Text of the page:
When I first got the phone call on June 7 about Corey Considine's accident, I was driving my friend M. from a medical procedure. We were in a town I don't know. I had made two turns trying to find a restaurant and ended up on Martin Luther King Jr. Blvd. headed out of town.
I saw that I had two phone messages waiting from my ex-husband, Corey's dad, and since I had to turn around anyway I just made a left and instead of turning around on MLK Blvd I headed for the nearest neighborhood street and pulled onto the side of the road, skirting the first piece of grass I saw: someone's front yard.
Corey's dad's words broke me open, as if an axe had descended with a savage, perfectly placed blow into the middle of my chest, and I sat in the car sobbing, unable to move. After I don't know how long, I heard M. get out of the passenger's seat and begin explaining to someone why we were parked in their front yard. He said those words that I still cannot say, that my daughter is d--d.
The sobbing kept my eyelids closed and swollen, and I was lost in a world of pain until I heard these words from the other part of the yard: "Ask her if she wants to pray."
I heard myself cry out loud, "Yes!" and I opened my eyes to find the door latch of the car. Then I saw her, a big-shouldered, big-breasted tall black woman standing beside my car. I got the door open and fell into her arms as she held me, all of the pieces of me that were coming apart in every direction. She held me like she loved me. My knees had turned into quicksand.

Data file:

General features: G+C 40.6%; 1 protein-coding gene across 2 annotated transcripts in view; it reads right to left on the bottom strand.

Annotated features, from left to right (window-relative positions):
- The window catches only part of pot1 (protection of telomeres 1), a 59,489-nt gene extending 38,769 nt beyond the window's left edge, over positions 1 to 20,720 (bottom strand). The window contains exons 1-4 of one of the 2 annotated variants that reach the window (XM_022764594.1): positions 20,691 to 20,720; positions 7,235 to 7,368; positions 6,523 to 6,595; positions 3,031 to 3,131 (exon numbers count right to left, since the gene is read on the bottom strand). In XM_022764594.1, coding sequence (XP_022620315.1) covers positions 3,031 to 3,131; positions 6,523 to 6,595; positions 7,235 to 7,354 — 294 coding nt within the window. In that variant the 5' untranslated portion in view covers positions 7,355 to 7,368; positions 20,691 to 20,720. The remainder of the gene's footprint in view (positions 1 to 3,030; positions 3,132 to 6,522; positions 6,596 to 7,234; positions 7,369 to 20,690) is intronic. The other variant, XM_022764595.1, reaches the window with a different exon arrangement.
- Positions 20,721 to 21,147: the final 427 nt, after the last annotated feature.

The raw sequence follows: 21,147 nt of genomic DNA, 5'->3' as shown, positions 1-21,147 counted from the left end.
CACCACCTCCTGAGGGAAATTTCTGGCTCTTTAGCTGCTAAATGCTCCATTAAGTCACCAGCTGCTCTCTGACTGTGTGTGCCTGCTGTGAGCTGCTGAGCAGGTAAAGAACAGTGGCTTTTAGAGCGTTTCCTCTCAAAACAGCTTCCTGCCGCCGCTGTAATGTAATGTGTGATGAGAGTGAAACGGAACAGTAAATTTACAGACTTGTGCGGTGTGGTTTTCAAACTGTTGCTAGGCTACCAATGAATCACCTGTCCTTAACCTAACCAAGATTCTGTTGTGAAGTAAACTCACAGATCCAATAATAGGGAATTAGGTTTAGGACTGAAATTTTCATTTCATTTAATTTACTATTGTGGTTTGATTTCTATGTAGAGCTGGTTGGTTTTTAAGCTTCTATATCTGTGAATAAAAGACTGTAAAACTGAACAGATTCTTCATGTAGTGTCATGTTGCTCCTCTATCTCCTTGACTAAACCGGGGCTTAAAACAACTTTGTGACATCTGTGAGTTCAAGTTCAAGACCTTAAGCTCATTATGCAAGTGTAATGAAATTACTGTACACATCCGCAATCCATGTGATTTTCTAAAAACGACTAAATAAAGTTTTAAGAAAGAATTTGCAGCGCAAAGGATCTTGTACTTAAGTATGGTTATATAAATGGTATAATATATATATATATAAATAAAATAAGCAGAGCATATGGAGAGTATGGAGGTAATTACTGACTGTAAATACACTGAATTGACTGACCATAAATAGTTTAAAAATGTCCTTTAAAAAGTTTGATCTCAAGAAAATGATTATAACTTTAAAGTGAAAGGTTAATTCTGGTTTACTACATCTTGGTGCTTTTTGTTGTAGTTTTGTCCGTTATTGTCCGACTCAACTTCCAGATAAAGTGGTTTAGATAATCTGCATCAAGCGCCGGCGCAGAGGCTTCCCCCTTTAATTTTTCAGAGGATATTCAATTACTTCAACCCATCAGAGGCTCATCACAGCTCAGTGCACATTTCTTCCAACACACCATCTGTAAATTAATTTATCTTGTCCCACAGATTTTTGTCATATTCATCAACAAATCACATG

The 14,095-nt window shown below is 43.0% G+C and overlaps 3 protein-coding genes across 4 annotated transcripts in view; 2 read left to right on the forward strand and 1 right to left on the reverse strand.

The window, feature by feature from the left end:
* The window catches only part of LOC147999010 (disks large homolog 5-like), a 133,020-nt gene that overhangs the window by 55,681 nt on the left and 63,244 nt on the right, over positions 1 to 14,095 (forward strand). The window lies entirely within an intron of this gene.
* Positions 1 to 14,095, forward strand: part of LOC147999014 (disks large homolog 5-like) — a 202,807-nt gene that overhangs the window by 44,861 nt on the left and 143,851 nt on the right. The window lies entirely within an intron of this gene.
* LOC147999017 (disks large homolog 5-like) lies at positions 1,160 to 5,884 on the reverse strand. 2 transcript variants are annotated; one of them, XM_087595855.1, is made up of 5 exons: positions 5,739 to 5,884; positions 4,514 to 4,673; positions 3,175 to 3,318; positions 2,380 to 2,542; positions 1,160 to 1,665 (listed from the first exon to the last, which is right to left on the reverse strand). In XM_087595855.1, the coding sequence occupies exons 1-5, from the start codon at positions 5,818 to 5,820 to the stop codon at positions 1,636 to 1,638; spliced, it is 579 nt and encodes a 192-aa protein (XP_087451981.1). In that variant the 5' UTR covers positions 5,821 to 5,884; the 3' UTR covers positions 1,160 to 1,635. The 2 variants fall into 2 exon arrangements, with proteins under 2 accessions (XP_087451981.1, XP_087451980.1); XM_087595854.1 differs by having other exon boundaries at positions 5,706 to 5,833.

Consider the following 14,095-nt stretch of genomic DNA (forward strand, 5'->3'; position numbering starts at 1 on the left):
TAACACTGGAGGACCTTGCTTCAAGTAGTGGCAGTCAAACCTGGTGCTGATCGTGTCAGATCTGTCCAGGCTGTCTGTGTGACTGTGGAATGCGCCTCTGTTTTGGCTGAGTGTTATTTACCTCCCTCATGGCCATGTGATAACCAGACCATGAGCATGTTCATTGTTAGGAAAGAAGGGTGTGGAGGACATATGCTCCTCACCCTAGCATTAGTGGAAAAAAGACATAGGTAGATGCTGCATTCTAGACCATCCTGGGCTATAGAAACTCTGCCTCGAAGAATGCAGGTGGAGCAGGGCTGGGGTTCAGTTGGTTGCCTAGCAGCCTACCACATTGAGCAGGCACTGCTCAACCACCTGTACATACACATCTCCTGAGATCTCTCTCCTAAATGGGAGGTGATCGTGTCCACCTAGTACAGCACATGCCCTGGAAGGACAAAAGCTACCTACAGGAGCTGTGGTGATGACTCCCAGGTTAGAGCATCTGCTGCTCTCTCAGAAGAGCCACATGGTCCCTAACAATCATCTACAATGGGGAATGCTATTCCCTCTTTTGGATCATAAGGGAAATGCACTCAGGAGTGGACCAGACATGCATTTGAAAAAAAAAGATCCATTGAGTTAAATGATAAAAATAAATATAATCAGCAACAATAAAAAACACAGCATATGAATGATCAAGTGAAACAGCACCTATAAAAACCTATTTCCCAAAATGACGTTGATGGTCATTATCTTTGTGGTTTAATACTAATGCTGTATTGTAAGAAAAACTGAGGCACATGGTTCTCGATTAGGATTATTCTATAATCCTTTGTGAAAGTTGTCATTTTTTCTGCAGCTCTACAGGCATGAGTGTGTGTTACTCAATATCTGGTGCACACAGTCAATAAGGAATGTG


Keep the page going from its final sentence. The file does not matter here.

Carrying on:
Then she led me, still holding onto her, a short ways across the yard to her beloved old mother who was getting out of their car. They had just arrived home from errands. I opened my eyes long enough to see how to walk over to the elder lady as she held onto her walker and raised herself out of the car and into a standing position. My eyes involuntarily closed again from the weeping that would not stop. I was pierced with pain, slain with shock as I was physically supported by this daughter and spiritually held up by her mother.
That lady began to pray like a preacher. Like someone who talks to God all day and all night long. Like a woman who has known pain, like a woman who regularly pleads for God's mercy in the lives of others. As she beseeched God and Jesus and all the angels and saints for Corey, and our family, I thought: I need to open my eyes and see who this person is. She is giving me the highest form of help.
As I opened my eyes to see her face, she was looking straight at me and saying, "And I know God will help you through this because God helped me when I lost my son."
I look back on that moment and I know that the angels were there, guiding me. When I thought I was looking for a restaurant, I was being led to that house, that random piece of property in a town unfamiliar to me, as those two Godly women were on their way home.
It does not lessen the pain. Nothing lessens this pain. But it makes me know without a doubt that there are angels among us, and they are guarding us as best they can. Tomorrow night I am going back to Hendersonville to try to find those beautiful strangers and hold their hands and thank them for holding me, lifting me up, in the worst moment of my life.;